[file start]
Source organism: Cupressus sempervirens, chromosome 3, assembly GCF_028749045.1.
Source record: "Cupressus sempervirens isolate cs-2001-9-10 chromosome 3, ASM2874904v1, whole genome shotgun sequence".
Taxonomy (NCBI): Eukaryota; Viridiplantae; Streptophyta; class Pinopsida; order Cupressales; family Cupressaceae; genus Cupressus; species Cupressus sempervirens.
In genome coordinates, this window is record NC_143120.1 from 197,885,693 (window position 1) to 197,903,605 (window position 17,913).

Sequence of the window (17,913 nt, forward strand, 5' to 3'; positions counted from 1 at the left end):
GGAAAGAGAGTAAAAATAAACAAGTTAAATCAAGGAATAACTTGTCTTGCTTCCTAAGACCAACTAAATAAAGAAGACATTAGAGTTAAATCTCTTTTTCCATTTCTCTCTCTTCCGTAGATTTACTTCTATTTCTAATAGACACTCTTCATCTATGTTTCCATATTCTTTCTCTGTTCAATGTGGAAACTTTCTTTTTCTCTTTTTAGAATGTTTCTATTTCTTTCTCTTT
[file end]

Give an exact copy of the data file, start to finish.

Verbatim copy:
Source organism: Cupressus sempervirens, chromosome 3, assembly GCF_028749045.1.
Source record: "Cupressus sempervirens isolate cs-2001-9-10 chromosome 3, ASM2874904v1, whole genome shotgun sequence".
Taxonomy (NCBI): Eukaryota; Viridiplantae; Streptophyta; class Pinopsida; order Cupressales; family Cupressaceae; genus Cupressus; species Cupressus sempervirens.
In genome coordinates, this window is record NC_143120.1 from 197,885,693 (window position 1) to 197,903,605 (window position 17,913).

Sequence of the window (17,913 nt, forward strand, 5' to 3'; positions counted from 1 at the left end):
GGAAAGAGAGTAAAAATAAACAAGTTAAATCAAGGAATAACTTGTCTTGCTTCCTAAGACCAACTAAATAAAGAAGACATTAGAGTTAAATCTCTTTTTCCATTTCTCTCTCTTCCGTAGATTTACTTCTATTTCTAATAGACACTCTTCATCTATGTTTCCATATTCTTTCTCTGTTCAATGTGGAAACTTTCTTTTTCTCTTTTTAGAATGTTTCTATTTCTTTCTCTTT